……….
…….( 3 )
0 . 68
m
1 . 49
1 . 0
200
10 3
0 . 203 KN / m
Table 4, shows the different wall strength obtained from wall units constructed of different mortar ratios using bricks of varying compressive strength, 3 samples of bricks were picked from the materials for each walling unit before construction of the unit. They were tested for compressive strength and the average found.
2.20
2.10
Wall Strength, N/mm2
Wall Strength, N/mm2
2.00
1.90
1.80
1.70
1.60
1.50
1.40
1.30
4 6 8 10 12
Brick Strength, N/mm2
Wall in (1:7) Wall in (1:10)
Wall in (1:12) Wall in ( 1:14)
Figure: 12, Relationship between wall strength and brick strength
4.1 CONCLUSION DRAWN FROM THE THESIS

The actual mortar mixes used on construction sites in Kampala (Uganda) have been found to be 1:7, 1:10, 1:12 and 1:14 and not the perceived mix ratios of 1:3, 1:4, 1:5 and 1:6, this is due to use of un calibrated
batch methods of using a 50Kg bag of cement to a number of wheel barrows yet their volumes are not equal.

The strength of bricks used on constructions in Kampala (Uganda) varied greatly from 9.7N/mm2, 1.6N/mm2 averagely. This means in design the lowest strength is applicable .

The compressive strength of mortar mix ratios used on construction sites was found to be 5.92N/mm2 for
1:7, 3.04N/mm2 for 1:10, 2.49N/mm2 for 1:12 and 1.87N/mm2 for 1:14. This is safe design since the bricks strength used varied from 7.0N/mm2 to 2.06N/mm2 . And the strength of mortar should not be greater than the strength of bricks because mortar is more flexible and cracks in mortar are easy to repair.
Additionally the strength of the chain is determined by its weakest link. Thus if two materials are used it is proper and economical Engineering if their strength does not vary much.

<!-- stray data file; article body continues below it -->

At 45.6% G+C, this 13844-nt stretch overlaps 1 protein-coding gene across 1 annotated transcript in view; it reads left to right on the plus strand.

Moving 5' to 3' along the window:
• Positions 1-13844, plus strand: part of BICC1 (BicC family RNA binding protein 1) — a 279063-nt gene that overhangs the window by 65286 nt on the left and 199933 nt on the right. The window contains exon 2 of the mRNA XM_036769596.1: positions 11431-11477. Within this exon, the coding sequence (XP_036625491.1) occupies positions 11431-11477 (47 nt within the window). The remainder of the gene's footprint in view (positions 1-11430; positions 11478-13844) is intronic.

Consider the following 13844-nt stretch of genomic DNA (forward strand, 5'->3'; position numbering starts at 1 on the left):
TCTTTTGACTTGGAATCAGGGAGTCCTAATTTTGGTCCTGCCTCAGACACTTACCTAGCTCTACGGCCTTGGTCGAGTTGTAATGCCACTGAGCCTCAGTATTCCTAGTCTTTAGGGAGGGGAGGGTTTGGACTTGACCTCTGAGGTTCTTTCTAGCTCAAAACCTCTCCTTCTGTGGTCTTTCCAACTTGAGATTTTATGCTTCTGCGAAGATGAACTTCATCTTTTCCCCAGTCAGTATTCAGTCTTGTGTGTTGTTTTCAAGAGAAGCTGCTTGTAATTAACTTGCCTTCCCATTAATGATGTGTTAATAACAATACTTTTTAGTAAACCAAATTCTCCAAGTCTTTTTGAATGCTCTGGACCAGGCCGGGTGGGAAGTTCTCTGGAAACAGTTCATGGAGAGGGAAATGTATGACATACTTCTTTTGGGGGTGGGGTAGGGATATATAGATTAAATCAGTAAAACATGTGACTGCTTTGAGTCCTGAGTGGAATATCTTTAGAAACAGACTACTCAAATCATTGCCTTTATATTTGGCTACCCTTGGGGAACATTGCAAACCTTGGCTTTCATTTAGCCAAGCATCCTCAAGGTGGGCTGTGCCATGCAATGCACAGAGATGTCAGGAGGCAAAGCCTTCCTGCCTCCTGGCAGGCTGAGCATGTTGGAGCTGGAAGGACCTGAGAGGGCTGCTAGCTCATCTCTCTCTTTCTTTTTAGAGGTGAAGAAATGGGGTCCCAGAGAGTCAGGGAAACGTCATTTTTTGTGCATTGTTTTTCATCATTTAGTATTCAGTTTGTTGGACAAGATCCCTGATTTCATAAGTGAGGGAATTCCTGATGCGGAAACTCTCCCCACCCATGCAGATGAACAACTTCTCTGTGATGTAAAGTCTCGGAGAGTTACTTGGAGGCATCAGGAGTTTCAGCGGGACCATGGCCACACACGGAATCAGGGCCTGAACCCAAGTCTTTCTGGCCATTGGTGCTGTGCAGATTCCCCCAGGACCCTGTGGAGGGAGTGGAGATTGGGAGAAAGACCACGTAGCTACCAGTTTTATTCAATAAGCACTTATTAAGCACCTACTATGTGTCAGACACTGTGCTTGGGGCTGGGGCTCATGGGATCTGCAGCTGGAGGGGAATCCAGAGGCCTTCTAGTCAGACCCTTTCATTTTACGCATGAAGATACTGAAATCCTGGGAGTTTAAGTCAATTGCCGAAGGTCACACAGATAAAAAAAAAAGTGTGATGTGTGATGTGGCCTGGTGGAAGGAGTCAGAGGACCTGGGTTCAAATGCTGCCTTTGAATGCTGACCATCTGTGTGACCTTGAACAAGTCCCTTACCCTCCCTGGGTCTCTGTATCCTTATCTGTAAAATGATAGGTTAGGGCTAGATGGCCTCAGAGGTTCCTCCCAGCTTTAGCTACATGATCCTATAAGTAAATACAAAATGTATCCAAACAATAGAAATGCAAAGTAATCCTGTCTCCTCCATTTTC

The average strength of walls tested varied from 1.85N/mm2 to 1.49N/mm2 averagely for mortar ratios 1:7 and 1:14 respectively. The average compressive strength of bricks used varied from 11.71N/mm2 to
4.67N/mm2. The resultant wall strength was much influenced by the strength of mortar, indicating that the weaker the strength of mortar the weaker the wall strength however strong the bricks may be. So, in construction the strength of mortar is key in determining the strength of the wall.
4.2 RECOMMENDATIONS
From the test data observations, the following recommendations have been made to support both academic and construction industry in Uganda.

The construction industry in Uganda should employ proper batching methods like the use of batch boxes as a way of ascertaining the actual mortar mixes used and thus improving on the durability and strength of masonry walls.

The construction industry should always determine the water absorption and compressive strength of masonry units during design and construction as this affects the strength of a masonry wall.

Structural design firms should always design masonry walls made of burnt clay bricks as load bearing walls other than providing them as infills to reduce on cost of construction, and to utilize all materials in carrying loads.
ACKNOWLEDGEMENT.
I would like to thank my supervisors, Dr. Kyakula Michael, Dr. Mugume Rogers Bangi,
My coursemates Eng.Nsubuga Jacob and Madete Robert , Kireka Materials Central Laboratory Uganda and UNRA Material Laboratory Kyambogo branch for their pecious time in reading , guidance and financial assistance given throughout this research work may God bless you abundantly.